In 1917, Hartley’s 6th Battalion participated in the operations that followed-up the German withdrawal to the Hindenburg Line, and then returned to Belgium to join the great offensive launched to the east of Ypres. Given the timing of Hartley’s death on the 16th of September, 1917, it most likely that he was killed during the battle of Menin Road in August and September 1917.

The Battle of Menin Road was an offensive operation, part of the Third Battle of Ypres on the Western Front, undertaken by the British Second Army in an attempt to take sections of the curving ridge, east of Ypres, which the Menin Road crossed. This action saw the first involvement of Australian units (1st and 2nd Divisions AIF) in the Third Battle of Ypres. The attack was successful along its entire front, though the advancing troops had to overcome formidable entrenched German defensive positions which included mutually supporting concrete pill-box strongpoints and also resist fierce German counter-attacks. The two AIF Divisions sustained 5,013 casualties in the action.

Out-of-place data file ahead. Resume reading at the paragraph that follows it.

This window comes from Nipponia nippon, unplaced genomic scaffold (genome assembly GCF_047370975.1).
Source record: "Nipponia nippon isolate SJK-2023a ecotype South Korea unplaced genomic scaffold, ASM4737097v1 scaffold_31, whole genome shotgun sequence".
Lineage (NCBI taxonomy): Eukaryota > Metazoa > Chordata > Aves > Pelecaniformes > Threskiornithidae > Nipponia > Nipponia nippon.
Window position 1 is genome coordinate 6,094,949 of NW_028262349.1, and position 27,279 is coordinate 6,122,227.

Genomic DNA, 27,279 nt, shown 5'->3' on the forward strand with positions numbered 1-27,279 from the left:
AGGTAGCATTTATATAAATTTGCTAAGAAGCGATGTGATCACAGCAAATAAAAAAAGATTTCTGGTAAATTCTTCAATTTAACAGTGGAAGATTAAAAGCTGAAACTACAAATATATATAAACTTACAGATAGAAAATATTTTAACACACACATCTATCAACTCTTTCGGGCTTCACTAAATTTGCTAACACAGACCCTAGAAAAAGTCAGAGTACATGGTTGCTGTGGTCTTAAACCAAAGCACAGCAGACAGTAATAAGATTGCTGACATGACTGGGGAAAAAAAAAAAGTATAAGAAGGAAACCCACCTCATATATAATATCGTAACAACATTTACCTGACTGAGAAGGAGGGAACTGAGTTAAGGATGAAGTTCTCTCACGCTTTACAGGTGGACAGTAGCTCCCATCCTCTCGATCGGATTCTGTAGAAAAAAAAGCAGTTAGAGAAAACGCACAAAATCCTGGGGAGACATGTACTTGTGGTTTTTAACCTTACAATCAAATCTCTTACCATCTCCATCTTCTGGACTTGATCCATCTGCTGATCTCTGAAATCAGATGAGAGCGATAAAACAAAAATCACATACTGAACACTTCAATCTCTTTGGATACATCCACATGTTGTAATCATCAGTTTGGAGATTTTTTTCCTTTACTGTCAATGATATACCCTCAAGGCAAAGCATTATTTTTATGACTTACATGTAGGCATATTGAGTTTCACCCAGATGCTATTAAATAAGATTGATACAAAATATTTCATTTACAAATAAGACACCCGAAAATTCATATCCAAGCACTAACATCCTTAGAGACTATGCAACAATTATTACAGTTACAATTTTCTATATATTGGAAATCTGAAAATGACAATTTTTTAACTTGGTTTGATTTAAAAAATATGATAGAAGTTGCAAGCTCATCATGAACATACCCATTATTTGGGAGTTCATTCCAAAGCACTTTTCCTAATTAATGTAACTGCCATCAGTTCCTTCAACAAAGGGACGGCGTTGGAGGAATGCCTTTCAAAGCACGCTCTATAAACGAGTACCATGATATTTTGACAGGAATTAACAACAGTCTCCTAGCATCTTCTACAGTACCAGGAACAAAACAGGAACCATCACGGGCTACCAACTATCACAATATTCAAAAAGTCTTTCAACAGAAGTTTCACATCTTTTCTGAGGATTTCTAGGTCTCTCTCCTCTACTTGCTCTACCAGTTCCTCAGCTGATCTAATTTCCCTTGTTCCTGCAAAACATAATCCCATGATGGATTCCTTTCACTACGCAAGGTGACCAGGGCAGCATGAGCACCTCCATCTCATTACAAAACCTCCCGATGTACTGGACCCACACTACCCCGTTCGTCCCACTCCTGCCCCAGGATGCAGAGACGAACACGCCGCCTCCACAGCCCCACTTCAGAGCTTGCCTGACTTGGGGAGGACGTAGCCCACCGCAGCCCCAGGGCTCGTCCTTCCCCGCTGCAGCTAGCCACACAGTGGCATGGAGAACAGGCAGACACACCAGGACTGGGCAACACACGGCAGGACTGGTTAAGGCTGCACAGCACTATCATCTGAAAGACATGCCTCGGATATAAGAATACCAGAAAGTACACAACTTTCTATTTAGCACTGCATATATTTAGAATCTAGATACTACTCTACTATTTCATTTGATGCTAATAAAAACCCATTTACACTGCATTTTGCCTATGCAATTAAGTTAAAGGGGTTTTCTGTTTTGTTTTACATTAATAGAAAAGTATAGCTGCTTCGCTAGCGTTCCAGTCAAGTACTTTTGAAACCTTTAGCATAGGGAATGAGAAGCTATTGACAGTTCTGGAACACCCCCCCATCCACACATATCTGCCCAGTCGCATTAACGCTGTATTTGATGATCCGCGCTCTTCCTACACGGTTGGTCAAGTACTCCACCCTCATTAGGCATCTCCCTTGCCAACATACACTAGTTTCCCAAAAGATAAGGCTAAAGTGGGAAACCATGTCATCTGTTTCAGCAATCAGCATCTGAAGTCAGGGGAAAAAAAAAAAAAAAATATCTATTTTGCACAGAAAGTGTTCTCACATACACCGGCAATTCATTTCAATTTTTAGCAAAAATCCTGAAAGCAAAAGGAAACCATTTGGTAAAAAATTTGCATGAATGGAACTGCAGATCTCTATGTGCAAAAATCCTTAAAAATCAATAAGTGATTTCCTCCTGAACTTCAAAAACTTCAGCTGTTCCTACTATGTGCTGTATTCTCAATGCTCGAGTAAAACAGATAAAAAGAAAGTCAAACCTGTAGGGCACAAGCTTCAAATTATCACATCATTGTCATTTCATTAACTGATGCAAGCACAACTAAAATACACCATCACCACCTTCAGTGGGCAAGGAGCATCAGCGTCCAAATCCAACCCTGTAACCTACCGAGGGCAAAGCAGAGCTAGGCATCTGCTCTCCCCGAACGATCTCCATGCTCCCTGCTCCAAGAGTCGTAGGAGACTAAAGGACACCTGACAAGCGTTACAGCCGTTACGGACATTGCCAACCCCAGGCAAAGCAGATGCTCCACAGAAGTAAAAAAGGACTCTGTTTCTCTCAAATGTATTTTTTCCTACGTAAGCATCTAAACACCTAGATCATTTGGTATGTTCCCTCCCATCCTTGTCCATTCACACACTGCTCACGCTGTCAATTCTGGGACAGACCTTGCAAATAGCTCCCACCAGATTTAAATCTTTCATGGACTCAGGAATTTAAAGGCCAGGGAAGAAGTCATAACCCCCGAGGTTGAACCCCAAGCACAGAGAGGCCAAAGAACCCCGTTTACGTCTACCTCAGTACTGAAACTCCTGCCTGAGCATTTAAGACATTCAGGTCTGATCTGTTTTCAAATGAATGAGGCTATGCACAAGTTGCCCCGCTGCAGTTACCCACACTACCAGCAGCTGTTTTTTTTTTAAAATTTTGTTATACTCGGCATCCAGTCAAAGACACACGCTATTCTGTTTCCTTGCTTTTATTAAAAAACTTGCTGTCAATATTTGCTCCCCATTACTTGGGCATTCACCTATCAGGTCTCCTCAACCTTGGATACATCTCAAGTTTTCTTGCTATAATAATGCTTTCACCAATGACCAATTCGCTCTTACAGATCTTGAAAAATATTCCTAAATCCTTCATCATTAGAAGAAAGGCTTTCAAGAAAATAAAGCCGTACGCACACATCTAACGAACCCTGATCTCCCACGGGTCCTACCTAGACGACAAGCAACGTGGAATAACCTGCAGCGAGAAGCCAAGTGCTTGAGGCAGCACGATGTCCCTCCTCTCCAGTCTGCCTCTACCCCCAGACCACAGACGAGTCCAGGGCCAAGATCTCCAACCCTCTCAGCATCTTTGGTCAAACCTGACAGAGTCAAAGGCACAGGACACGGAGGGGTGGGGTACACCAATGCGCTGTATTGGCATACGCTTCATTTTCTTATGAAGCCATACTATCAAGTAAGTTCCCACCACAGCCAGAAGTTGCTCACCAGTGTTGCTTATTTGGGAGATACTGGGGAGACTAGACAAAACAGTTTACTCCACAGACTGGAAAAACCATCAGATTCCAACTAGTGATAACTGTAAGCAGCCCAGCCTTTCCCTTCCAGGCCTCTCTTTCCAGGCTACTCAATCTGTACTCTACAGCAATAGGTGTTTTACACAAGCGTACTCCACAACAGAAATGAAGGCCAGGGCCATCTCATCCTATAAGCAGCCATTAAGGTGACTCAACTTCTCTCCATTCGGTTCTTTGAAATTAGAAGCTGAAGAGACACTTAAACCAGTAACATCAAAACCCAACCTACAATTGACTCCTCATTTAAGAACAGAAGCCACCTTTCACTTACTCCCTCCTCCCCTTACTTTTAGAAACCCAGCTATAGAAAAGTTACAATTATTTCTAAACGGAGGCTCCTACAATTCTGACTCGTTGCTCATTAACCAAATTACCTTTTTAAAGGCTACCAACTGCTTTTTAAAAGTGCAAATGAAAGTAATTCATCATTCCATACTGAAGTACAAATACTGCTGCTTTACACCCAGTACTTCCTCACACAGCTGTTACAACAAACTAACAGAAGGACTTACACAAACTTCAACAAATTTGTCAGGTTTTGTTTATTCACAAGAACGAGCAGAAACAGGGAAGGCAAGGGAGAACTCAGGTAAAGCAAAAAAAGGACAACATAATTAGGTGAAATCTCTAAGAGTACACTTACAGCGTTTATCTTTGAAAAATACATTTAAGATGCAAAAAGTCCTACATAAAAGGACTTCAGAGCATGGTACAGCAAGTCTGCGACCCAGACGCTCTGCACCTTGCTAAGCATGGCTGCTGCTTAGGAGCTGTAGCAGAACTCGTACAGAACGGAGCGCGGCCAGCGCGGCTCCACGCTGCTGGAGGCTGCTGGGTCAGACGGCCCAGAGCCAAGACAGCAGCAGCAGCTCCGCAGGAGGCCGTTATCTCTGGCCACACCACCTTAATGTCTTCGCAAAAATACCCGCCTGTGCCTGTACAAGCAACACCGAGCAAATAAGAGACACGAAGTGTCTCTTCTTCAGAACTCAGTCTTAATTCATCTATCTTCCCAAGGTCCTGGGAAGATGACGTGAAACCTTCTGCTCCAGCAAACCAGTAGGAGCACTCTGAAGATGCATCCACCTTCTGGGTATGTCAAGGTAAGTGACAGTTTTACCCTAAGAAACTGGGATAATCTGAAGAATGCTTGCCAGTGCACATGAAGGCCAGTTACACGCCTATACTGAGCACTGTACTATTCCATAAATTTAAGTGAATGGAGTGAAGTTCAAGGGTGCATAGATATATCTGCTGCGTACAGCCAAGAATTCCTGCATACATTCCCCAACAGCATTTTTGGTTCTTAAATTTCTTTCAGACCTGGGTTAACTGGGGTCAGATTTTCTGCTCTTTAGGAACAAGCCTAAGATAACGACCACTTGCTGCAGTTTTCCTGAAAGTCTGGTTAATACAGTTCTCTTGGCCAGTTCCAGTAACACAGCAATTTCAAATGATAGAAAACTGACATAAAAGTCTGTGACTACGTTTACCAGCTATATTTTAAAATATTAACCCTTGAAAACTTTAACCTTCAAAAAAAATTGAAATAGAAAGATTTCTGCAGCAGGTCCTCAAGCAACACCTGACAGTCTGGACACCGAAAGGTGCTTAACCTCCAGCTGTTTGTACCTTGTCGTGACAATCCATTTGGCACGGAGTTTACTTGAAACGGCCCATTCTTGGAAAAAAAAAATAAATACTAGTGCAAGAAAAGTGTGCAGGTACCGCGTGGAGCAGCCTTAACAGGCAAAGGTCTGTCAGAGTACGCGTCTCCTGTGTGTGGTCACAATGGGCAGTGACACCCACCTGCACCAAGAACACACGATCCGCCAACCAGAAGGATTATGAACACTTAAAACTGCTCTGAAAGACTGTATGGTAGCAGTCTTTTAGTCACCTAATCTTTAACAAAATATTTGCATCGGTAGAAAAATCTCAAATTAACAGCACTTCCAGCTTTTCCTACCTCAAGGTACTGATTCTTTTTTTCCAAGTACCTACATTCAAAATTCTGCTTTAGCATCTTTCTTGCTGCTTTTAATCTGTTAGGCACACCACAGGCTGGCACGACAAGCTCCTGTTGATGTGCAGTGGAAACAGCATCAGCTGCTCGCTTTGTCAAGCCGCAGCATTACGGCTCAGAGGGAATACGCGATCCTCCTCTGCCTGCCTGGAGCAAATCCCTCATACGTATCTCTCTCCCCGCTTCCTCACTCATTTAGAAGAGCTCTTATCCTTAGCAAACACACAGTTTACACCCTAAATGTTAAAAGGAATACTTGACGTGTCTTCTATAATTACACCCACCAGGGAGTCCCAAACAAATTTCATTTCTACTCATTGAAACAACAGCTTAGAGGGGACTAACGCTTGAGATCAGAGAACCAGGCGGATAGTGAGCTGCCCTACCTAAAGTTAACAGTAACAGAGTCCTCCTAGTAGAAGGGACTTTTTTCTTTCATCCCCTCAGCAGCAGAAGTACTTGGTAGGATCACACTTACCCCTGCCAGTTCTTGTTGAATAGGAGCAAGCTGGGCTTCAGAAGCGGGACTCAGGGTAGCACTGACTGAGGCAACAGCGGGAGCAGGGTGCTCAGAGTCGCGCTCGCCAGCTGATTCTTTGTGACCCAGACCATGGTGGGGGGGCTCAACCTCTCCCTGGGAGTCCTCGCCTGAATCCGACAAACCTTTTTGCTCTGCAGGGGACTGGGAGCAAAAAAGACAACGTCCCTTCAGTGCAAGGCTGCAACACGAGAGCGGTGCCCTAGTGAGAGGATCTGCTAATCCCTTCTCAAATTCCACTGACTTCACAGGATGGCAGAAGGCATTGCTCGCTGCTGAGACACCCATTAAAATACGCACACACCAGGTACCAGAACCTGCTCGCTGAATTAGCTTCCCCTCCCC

Although the circumstances of Hartley’s death are unclear, was it a Gun shot wound to the buttocks as the Army record states, or was it shrapnel or a friendly fire from an anti aircraft gun, we will possibly never know. Regardless the wound was to prove more sinister with the Canadian Army doctor informing that shrapnel had penetrated his abdomen. As we learn from the caring Canadian Sister Denton Hartley died the same day. 

His army record states he is buried at the Lijssenthoek Military Cemetery near Poperinge in Belgium, quite close to Menin gate and Ypres and just a few miles from the French border. 

Hartley is remembered by the people of White Hills. The names of local lads who sacrificed their lives and those that were fortunate to return from the Great War are shown on the embossed copper plaques on the White Hills Arch of Triumph, at the entrance to the Botanic Gardens.